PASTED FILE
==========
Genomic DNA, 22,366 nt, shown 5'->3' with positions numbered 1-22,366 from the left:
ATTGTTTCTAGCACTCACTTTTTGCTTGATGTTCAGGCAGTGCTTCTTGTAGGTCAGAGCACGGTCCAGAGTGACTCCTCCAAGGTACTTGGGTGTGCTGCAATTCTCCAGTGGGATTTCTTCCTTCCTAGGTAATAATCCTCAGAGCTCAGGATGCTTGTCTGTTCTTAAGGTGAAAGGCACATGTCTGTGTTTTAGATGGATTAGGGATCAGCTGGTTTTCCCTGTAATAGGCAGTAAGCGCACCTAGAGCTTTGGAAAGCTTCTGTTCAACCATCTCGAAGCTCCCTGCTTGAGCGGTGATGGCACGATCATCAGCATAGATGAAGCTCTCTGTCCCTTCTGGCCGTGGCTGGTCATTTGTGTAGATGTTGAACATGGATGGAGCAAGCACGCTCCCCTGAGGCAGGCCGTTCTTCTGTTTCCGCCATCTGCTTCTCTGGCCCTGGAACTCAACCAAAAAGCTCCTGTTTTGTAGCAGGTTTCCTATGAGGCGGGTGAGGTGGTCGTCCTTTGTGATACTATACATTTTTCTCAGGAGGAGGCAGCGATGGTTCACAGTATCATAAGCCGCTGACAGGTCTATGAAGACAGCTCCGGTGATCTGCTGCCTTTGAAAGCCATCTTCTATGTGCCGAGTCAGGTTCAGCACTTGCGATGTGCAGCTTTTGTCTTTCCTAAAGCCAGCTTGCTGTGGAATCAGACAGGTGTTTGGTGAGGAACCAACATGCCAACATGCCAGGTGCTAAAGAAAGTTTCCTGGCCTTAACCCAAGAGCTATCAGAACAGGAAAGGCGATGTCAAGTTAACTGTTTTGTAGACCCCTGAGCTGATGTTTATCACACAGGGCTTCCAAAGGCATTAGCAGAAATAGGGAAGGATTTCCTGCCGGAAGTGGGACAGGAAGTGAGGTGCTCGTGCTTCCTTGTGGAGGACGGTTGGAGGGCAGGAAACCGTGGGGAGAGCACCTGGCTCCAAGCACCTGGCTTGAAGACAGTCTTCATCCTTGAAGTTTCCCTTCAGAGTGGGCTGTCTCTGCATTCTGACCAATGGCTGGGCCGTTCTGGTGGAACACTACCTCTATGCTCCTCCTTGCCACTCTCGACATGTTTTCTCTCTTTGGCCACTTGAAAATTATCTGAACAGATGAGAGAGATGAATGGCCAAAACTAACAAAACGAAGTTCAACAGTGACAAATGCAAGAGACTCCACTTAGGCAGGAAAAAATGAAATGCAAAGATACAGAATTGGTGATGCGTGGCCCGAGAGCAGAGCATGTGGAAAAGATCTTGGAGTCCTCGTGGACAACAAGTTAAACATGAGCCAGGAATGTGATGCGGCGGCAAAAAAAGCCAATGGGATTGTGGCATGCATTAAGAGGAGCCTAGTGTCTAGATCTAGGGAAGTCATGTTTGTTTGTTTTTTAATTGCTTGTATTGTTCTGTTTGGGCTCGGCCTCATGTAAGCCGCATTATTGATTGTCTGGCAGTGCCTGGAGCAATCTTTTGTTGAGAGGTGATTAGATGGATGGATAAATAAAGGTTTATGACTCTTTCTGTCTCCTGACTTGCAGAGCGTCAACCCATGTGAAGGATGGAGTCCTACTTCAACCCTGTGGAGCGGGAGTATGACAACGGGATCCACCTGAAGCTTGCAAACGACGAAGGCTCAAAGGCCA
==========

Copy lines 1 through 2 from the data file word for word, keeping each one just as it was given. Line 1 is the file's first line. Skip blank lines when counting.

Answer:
Genomic DNA, 22,366 nt, shown 5'->3' with positions numbered 1-22,366 from the left:
ATTGTTTCTAGCACTCACTTTTTGCTTGATGTTCAGGCAGTGCTTCTTGTAGGTCAGAGCACGGTCCAGAGTGACTCCTCCAAGGTACTTGGGTGTGCTGCAATTCTCCAGTGGGATTTCTTCCTTCCTAGGTAATAATCCTCAGAGCTCAGGATGCTTGTCTGTTCTTAAGGTGAAAGGCACATGTCTGTGTTTTAGATGGATTAGGGATCAGCTGGTTTTCCCTGTAATAGGCAGTAAGCGCACCTAGAGCTTTGGAAAGCTTCTGTTCAACCATCTCGAAGCTCCCTGCTTGAGCGGTGATGGCACGATCATCAGCATAGATGAAGCTCTCTGTCCCTTCTGGCCGTGGCTGGTCATTTGTGTAGATGTTGAACATGGATGGAGCAAGCACGCTCCCCTGAGGCAGGCCGTTCTTCTGTTTCCGCCATCTGCTTCTCTGGCCCTGGAACTCAACCAAAAAGCTCCTGTTTTGTAGCAGGTTTCCTATGAGGCGGGTGAGGTGGTCGTCCTTTGTGATACTATACATTTTTCTCAGGAGGAGGCAGCGATGGTTCACAGTATCATAAGCCGCTGACAGGTCTATGAAGACAGCTCCGGTGATCTGCTGCCTTTGAAAGCCATCTTCTATGTGCCGAGTCAGGTTCAGCACTTGCGATGTGCAGCTTTTGTCTTTCCTAAAGCCAGCTTGCTGTGGAATCAGACAGGTGTTTGGTGAGGAACCAACATGCCAACATGCCAGGTGCTAAAGAAAGTTTCCTGGCCTTAACCCAAGAGCTATCAGAACAGGAAAGGCGATGTCAAGTTAACTGTTTTGTAGACCCCTGAGCTGATGTTTATCACACAGGGCTTCCAAAGGCATTAGCAGAAATAGGGAAGGATTTCCTGCCGGAAGTGGGACAGGAAGTGAGGTGCTCGTGCTTCCTTGTGGAGGACGGTTGGAGGGCAGGAAACCGTGGGGAGAGCACCTGGCTCCAAGCACCTGGCTTGAAGACAGTCTTCATCCTTGAAGTTTCCCTTCAGAGTGGGCTGTCTCTGCATTCTGACCAATGGCTGGGCCGTTCTGGTGGAACACTACCTCTATGCTCCTCCTTGCCACTCTCGACATGTTTTCTCTCTTTGGCCACTTGAAAATTATCTGAACAGATGAGAGAGATGAATGGCCAAAACTAACAAAACGAAGTTCAACAGTGACAAATGCAAGAGACTCCACTTAGGCAGGAAAAAATGAAATGCAAAGATACAGAATTGGTGATGCGTGGCCCGAGAGCAGAGCATGTGGAAAAGATCTTGGAGTCCTCGTGGACAACAAGTTAAACATGAGCCAGGAATGTGATGCGGCGGCAAAAAAAGCCAATGGGATTGTGGCATGCATTAAGAGGAGCCTAGTGTCTAGATCTAGGGAAGTCATGTTTGTTTGTTTTTTAATTGCTTGTATTGTTCTGTTTGGGCTCGGCCTCATGTAAGCCGCATTATTGATTGTCTGGCAGTGCCTGGAGCAATCTTTTGTTGAGAGGTGATTAGATGGATGGATAAATAAAGGTTTATGACTCTTTCTGTCTCCTGACTTGCAGAGCGTCAACCCATGTGAAGGATGGAGTCCTACTTCAACCCTGTGGAGCGGGAGTATGACAACGGGATCCACCTGAAGCTTGCAAACGACGAAGGCTCAAAGGCCA